The worst is yet to come in the euro zone's debt crisis but the currency union will survive 2012 intact, according to a Reuters poll of economists who say France will probably lose its top-notch credit rating.

While just nine out of the poll's 64 economists said the bloc had turned the corner on a sovereign debt crisis, only 10 said the euro zone would not survive the year in its current form. The rest were reasonably confident it would.

A similarly firm majority of those surveyed in the last few days said France would lose its coveted 'AAA' rating in the next three months, while Belgium, Italy and Spain will suffer further cuts to their ratings.

Athens, which is racing to secure funding from its euro zone partners and the International Monetary Fund to avoid a sovereign default in March, was cited as the most pressing risk to the euro zone's economic stability.

All eyes are still on Greece. The situation looks extraordinarily bleak. The household sector is getting hammered ... the banking sector is getting pummeled to pieces, said James Nixon at Societe Generale.

But if someone keeps writing the cheques Greece will survive.

The poll indicates at least some improvement in sentiment compared with late last year. A November poll of leading academics and former policymakers, for instance, said the euro zone was not likely to emerge from the crisis intact.

However, many of the economists in the latest poll work for the large European banks that stand to lose the most under the gloomier scenarios for the single currency bloc - perhaps one factor behind the relatively more hopeful outlook.


Late last year, the European Central Bank pumped around half a trillion euros of cheap three-year money into the banking system to ease tensions in money markets.

Four-fifths of respondents said this had relieved pressure on the bank to start printing money, given that some of this excess cash has found its way into the government securities the ECB is reluctant to purchase.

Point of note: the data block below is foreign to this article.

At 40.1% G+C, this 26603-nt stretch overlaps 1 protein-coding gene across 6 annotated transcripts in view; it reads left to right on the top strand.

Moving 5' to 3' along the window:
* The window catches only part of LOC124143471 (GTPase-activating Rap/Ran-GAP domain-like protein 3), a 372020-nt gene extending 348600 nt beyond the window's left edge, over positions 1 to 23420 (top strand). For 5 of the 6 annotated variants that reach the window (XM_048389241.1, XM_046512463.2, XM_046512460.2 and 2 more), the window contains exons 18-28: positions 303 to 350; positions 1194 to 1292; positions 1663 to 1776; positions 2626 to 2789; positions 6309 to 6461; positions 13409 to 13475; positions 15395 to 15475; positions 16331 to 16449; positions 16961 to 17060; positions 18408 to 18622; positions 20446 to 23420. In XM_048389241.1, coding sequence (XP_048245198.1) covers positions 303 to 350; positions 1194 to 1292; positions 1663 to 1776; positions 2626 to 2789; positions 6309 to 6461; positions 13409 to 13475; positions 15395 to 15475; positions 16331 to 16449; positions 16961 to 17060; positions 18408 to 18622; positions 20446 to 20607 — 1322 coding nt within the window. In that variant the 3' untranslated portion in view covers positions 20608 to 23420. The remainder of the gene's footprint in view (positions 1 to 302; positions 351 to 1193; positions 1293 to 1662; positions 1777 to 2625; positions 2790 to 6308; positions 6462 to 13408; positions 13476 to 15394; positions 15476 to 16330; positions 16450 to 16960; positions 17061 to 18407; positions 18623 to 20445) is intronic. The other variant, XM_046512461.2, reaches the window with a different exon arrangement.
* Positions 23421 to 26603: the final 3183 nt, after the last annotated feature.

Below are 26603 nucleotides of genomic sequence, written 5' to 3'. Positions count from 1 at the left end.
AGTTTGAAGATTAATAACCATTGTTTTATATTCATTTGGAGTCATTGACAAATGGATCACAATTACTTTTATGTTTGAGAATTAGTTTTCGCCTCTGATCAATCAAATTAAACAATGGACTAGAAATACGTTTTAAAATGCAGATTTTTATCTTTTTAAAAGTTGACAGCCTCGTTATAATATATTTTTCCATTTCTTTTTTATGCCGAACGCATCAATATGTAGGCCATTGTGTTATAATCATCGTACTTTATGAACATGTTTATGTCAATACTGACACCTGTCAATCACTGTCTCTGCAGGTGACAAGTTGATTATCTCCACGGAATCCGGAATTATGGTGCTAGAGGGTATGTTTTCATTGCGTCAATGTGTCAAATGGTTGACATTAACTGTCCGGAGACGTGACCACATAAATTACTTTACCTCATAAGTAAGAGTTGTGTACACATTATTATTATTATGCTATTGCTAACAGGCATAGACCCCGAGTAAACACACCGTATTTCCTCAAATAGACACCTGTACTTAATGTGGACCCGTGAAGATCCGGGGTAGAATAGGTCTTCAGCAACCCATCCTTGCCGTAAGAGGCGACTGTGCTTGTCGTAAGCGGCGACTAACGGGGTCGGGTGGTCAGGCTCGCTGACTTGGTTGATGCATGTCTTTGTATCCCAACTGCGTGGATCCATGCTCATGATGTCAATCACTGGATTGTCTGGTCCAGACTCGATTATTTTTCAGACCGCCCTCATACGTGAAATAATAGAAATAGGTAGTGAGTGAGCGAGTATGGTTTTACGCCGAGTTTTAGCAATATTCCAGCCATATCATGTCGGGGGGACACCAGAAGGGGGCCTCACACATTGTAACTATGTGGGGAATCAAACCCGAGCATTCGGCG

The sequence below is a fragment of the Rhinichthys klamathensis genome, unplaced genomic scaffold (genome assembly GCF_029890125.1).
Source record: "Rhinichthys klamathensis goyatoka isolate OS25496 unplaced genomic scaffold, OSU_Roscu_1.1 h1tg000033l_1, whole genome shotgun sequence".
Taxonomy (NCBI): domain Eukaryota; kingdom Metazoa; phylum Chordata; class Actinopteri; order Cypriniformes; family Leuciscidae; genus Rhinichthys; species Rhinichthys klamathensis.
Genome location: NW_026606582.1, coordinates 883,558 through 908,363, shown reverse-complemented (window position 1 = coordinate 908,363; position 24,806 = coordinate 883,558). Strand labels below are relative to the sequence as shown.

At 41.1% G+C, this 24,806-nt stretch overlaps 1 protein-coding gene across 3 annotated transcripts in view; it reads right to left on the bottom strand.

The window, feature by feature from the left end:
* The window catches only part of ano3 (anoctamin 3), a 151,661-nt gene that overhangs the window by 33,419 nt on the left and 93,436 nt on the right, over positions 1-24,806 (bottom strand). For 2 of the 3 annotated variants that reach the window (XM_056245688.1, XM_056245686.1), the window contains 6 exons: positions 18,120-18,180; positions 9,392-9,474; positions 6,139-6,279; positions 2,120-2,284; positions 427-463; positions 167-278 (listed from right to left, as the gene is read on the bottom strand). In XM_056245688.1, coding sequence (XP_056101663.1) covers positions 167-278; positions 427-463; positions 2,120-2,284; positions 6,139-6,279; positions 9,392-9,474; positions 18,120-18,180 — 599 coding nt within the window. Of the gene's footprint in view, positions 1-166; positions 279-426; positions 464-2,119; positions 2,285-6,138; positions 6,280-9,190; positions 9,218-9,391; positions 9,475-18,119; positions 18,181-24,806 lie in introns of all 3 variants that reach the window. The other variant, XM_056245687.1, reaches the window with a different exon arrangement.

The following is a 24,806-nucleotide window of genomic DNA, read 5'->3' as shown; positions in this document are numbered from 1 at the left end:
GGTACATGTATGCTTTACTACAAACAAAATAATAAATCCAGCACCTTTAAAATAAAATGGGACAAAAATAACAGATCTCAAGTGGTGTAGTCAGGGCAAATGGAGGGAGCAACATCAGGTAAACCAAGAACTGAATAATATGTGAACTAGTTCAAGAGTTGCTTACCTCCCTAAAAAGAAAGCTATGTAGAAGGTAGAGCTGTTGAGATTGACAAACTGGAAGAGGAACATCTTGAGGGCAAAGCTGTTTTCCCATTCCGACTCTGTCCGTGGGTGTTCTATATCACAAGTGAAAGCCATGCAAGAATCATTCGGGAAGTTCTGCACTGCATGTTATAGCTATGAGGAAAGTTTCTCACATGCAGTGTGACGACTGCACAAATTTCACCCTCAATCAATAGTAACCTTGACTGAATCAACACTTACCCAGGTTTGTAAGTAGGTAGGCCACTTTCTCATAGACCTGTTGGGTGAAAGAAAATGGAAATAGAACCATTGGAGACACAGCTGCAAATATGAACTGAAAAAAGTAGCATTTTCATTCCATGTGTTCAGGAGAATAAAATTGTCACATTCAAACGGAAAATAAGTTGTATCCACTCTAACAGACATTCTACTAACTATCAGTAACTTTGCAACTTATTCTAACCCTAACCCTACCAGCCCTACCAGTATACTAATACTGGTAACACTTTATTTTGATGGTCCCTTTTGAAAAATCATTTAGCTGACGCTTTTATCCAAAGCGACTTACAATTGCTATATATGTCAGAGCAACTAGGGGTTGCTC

ECB policymaker Christian Noyer noted last week that European sovereign debt sales had been going much better since the central bank started to extend long-term loans to banks.

The ECB has bought government bonds from some member states, notably Italy and Spain, to lessen painfully high borrowing costs in its regular program.

But it has sterilized these purchases by draining equal amounts of liquidity from the banking system.

Otherwise, the process would be quantitative easing (QE), purchasing bonds with freshly printed money. The Federal Reserve and the Bank of England have been conducting QE for several years in vast sums.

Economists gave only roughly one-in-three odds that the ECB would do the same before June, in line with a poll taken last week.

But David Riley, the head of sovereign ratings for credit agency Fitch, said on Wednesday the ECB should ramp up its bond buying to support Italy and prevent a cataclysmic collapse of the euro.

ECB President Mario Draghi has made clear he is against conducting outright QE.

The only situation where I can see QE in the euro zone is if there a deflation risk. At the moment I don't think that is where we are going, said Silvio Peruzzo at RBS.


Last year was a tumultuous one for the euro zone. Governments tried to slash debts with unpopular austerity budgets while simultaneously attempting to restore market confidence, ending up in or on the edge of recession in the process.

The stalling economy in turn has hit government balance sheets in desperate need of repair.

France will probably lose its triple-A credit rating in the next three months, according to the poll, which found 18 of 59 saying it was highly likely and 33 that it was likely.

A cut to the rating would potentially make borrowing more expensive but agency Standard & Poor's said on Friday that France would not necessarily suffer financially if its credit rating was lowered, as experience from the United States shows.

Being downgraded is a bit like moving to 19 from 20 out of 20 in high school, S&P's Europe economist Jean-Michel Six said.

Belgium, Italy and Spain will also see further downgrades to their ratings, the vast majority of economists predicted, after being placed on warning for ratings cuts late last year.

The rhetoric of the ratings agencies at the end of last year has been pretty clear, said Peruzzo.

There is a situation where most of them are questioning the infrastructure of the euro zone and the ability of the policy tools available to mitigate the fall out of the crisis, Peruzzo said.

(Polling by Sumanta Dey and Ruby Cherian; Editing by John Stonestreet)